After nearly three hundred years of deliberation,  Double Falsehood has been included in the latest Arden Edition of  the Shakespeare canon, which was published last month. This lost play, first published in 1727, has always claimed to be a reworking of a 1613 play written by Shakespeare and John Fletcher, but from the first, Bard watchers have been skeptical. Double Falsehood was clearly not 100% Shakespeare, after all. Even Brean Hammond, the Shakespearean scholar who spent 10 years studying the play and editor of the Arden Shakespeare Edition, believes that the 18th century publisher of the play, Theobald, significantly  "cut and altered the work to suit his 18th century audience" though in an interview with the BBC, he says he is certain that Shakespeare "had a strong hand in" the first act, the second act, and at least part of Act III.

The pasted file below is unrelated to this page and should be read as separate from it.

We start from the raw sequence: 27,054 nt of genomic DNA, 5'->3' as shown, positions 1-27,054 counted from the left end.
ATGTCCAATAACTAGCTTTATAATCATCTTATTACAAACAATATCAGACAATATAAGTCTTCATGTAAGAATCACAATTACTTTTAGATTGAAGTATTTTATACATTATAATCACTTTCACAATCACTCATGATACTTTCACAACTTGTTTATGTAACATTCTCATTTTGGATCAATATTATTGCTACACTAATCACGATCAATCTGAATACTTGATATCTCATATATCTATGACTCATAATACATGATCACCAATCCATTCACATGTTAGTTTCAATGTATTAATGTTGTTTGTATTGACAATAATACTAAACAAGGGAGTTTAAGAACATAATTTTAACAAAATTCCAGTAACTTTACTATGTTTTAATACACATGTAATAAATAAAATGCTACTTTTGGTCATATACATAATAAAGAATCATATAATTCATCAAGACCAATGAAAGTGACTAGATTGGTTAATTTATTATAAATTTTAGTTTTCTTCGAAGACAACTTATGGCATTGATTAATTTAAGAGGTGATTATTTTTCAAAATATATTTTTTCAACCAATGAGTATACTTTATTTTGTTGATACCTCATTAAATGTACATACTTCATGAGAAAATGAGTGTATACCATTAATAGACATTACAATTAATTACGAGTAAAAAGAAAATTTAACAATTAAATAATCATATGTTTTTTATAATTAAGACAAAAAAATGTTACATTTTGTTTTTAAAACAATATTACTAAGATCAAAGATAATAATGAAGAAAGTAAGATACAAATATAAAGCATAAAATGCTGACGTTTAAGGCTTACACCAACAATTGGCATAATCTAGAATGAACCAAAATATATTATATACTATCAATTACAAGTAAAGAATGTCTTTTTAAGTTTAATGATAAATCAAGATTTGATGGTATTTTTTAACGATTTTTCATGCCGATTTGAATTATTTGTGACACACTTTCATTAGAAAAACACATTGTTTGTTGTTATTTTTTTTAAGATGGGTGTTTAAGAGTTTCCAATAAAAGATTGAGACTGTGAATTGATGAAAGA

The 17th-century stage was somewhat collaborative, but should anything outside of the 1623 First Folio count as canon? Arden and Hammond voted yes, and a reignited interest in Shakespeare is the result.

A representative from Bloomsbury, who publishes the Arden Shakespeare series, says "the Arden General Editors and Arden publisher, Margaret Bartley, took considerable risk in publishing this title because they believed it was in the best interest of Shakespeare scholarship. It was a bold move but true to Arden’s roots as the pre-eminent publisher of Shakespeare and early modern drama studies for more than a century."

Decide for yourself: The Guardian has a short excerpt. I haven't read Shakespeare since college so my opinion means exactly less than zilch, but I have to say I'm curious.

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